EDAG01 Lab 6: Optimizing compilers

The purpose of this lab is to learn more about the optimization options of GCC and optimizing compilers in general. We will use a benchmark called the Stanford benchmarks, used for the MIPSX project in the beginning of the 1980's. The input sizes have been adapted for our POWER8 machine, however.

Online documentation about the optimization options of GCC is available here.
  1. Log in to power.cs.lth.se and start bash in your terminal (to make sure the script below work).

  2. Copy lab6 from
  3. Go to lab6

  4. The first task in the lab is to determine which optimization levels have any additional effect with gcc. Compile the program mipsx.c with different optimization levels and save each relocatable file, using the command:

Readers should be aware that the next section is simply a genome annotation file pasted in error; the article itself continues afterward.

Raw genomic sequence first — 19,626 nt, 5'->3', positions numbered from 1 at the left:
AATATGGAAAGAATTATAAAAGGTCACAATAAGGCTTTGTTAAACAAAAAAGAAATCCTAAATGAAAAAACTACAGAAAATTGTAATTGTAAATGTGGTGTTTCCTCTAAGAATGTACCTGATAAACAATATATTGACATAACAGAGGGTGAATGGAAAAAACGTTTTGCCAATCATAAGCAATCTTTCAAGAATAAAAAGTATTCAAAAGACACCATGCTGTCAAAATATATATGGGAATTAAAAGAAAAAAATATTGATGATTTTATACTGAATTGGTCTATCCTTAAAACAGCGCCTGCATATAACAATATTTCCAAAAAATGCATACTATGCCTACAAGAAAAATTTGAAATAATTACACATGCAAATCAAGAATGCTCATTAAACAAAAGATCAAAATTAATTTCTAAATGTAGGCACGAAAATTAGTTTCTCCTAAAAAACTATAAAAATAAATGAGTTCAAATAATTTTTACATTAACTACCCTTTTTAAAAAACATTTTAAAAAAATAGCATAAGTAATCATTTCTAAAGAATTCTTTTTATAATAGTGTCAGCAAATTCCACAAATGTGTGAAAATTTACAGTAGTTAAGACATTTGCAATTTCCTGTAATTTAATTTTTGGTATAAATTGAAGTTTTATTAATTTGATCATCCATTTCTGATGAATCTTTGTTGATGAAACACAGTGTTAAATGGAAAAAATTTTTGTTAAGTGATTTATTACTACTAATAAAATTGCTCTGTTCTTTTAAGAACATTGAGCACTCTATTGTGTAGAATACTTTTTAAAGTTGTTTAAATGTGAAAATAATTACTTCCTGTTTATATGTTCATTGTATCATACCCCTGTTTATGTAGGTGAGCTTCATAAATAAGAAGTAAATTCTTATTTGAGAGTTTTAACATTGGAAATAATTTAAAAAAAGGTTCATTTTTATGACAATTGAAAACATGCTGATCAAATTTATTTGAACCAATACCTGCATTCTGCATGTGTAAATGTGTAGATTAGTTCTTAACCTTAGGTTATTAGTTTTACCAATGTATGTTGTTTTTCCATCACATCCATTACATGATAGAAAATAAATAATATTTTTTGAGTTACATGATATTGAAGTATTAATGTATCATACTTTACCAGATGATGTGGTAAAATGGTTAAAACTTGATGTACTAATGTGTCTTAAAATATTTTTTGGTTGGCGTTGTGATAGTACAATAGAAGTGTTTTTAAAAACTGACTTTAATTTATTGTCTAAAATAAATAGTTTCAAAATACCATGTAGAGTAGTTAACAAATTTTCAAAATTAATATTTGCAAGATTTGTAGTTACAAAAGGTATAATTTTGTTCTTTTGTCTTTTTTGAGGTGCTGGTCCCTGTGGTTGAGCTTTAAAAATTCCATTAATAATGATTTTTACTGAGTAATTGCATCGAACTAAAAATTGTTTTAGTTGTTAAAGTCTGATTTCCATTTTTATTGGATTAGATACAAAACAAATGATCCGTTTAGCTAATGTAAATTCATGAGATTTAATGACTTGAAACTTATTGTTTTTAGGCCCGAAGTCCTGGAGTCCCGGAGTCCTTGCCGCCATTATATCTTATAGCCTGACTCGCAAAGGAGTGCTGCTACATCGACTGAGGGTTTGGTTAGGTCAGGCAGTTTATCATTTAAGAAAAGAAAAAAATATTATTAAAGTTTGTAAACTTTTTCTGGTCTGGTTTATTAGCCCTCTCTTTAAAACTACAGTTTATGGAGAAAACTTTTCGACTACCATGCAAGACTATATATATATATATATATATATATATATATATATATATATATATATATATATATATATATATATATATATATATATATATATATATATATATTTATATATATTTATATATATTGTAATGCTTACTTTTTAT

for x in s 0 1 2 3 4 5
    gcc -c -O$x -o $x.o mipsx.c

    The for loop is equivalent to writing the following commands:

    gcc -c -Os -o s.o mipsx.c
    gcc -c -O0 -o 0.o mipsx.c
    gcc -c -O1 -o 1.o mipsx.c
    gcc -c -O2 -o 2.o mipsx.c
    gcc -c -O3 -o 3.o mipsx.c
    gcc -c -O4 -o 4.o mipsx.c
    gcc -c -O5 -o 5.o mipsx.c

    Level zero is the same as no optimization. To determine the size of the instructions in a file, the command size is used:

    size --common *.o

    The size of the read-only section is printed below text and includes instructions and constants. Global variables which should be initialized to zero are listed under bss which means block started by symbol (for historical reasons).